AVANGRID and its companies have received reports of people going door-to-door, claiming to represent energy companies and asking to see customers’ bills. In some cases, they have reportedly claimed they need to “verify” the address and other information.
If a visitor or caller claims to represent UI, SCG or CNG, customers can confirm by calling the phone number listed on their monthly bill or the company website. UI, SCG and CNG do not engage in door-to-door sales, and rarely make unexpected visits outside of emergencies. Their employees always carry ID.
Customers also should be alert to scams where people claiming to represent trusted utilities threaten to disconnect service unless the customer makes an immediate payment. The scammers often demand payment via nonstandard methods such as wire transfer or difficult-to-trace prepaid credit cards — a sure sign something’s amiss.
UI, SCG and CNG notify customers well in advance if there is a possibility of loss of service for non-payment, and they provide a specific shut-off date. They offer a variety of plans and options to help customers get caught up, and they accept multiple forms of payment.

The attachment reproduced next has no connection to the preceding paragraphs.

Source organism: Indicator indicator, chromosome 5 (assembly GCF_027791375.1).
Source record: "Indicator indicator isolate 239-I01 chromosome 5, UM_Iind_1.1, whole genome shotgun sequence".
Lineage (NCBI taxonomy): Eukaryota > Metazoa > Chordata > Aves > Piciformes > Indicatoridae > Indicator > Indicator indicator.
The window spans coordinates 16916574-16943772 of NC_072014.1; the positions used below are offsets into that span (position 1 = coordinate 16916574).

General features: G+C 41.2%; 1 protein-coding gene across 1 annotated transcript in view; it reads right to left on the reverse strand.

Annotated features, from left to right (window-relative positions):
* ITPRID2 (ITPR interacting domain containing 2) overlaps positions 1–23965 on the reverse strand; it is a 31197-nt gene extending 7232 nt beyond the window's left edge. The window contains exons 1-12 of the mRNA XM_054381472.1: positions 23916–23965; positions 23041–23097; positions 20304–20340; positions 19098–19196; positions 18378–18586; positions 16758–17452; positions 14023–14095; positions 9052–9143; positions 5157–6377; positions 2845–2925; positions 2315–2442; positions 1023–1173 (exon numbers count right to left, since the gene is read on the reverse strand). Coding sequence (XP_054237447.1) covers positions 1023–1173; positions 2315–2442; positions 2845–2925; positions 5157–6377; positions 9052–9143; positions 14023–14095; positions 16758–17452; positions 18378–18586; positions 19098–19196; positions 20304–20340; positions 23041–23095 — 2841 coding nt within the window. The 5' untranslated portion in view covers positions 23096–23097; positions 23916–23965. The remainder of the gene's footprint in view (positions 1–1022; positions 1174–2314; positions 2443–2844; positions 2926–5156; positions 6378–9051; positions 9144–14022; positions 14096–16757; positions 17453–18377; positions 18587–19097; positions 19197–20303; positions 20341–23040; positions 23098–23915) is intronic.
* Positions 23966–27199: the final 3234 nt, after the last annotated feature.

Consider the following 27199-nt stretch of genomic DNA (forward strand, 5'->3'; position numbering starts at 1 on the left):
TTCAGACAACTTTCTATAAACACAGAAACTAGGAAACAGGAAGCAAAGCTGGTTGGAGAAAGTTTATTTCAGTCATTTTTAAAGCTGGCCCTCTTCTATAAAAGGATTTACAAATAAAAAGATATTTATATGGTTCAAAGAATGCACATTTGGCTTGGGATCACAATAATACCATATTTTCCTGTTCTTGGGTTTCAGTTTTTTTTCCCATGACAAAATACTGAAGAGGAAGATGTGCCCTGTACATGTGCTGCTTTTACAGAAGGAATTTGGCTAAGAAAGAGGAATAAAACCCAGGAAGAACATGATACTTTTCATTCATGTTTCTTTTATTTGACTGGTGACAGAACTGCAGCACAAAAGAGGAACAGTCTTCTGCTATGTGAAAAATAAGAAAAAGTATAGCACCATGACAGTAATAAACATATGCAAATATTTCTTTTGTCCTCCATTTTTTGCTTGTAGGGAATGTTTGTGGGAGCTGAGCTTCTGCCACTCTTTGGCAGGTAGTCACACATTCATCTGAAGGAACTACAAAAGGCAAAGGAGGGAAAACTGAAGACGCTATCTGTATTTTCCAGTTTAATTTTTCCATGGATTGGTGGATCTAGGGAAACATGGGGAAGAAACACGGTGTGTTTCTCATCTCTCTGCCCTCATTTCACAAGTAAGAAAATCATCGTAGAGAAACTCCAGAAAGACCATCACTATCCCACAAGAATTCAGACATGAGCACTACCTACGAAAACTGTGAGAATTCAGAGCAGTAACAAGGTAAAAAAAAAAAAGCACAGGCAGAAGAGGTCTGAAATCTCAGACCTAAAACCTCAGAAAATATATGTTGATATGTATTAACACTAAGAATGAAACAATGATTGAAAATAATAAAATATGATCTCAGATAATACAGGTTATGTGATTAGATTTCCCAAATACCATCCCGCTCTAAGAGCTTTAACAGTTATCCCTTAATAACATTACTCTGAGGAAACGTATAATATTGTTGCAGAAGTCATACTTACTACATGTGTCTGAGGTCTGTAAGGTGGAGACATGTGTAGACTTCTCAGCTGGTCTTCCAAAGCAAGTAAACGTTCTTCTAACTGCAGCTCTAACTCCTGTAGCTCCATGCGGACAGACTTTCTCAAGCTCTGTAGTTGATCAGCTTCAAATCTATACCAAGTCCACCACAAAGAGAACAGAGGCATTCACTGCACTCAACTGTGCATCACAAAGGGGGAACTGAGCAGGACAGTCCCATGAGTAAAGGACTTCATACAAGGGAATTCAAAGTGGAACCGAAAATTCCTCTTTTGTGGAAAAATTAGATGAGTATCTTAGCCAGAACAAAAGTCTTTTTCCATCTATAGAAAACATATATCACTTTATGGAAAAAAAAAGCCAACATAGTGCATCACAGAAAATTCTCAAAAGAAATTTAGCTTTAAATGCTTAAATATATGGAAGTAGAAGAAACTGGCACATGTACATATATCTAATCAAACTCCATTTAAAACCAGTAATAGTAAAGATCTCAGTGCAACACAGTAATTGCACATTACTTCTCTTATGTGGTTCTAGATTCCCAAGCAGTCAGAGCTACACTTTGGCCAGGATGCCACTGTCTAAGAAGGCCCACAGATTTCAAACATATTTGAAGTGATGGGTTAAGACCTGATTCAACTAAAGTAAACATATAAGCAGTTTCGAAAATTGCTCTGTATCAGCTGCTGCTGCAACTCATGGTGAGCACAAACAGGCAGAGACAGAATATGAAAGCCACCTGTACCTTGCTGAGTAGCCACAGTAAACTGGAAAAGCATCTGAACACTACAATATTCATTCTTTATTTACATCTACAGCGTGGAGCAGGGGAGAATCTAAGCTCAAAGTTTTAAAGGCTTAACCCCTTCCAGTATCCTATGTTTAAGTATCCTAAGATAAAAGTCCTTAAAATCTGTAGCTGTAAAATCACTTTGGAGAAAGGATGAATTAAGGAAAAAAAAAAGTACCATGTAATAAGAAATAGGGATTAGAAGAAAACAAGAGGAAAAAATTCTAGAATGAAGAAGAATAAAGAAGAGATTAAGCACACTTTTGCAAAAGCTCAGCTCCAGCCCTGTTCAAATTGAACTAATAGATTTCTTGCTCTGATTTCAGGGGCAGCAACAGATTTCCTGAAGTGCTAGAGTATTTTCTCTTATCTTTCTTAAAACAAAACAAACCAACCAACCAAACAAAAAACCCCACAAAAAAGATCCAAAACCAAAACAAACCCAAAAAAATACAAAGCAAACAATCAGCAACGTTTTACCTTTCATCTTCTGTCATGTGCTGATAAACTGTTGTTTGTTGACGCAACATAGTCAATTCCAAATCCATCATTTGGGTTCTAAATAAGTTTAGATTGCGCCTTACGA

AVANGRID offered the following tips:
- Ask for identification and verify it before you let anyone in your house. Employees of AVANGRID companies always display ID. Those with regular in-person customer contact also generally wear uniforms and drive company vehicles.
- Know the signs of a scam. A demand for immediate payment, particularly if it comes with a threat of disconnection or involves an unusual payment scheme, is a red flag.
- Don’t share personal or financial information, including utility bills, with anyone unless you have a business relationship with them, or plan to establish one.
- Check your current electric supplier, which is displayed on your monthly electric bill. If you use an alternate supplier, make sure it is the one listed on the bill.
- If you use the online My Account solution for UI, SCG or CNG, check your personal profile for any information that’s outdated or inaccurate.
- Beware of “phishing” emails designed to trick you into providing confidential information or downloading malware. These may appear to come from a legitimate source, but there may be clues something’s amiss, such as an unfamiliar return address, misspelled words or inappropriate logos. If you’re not sure, discard the email without providing any information or clicking any links.
- If you believe you have been the victim of a scam, report it to police.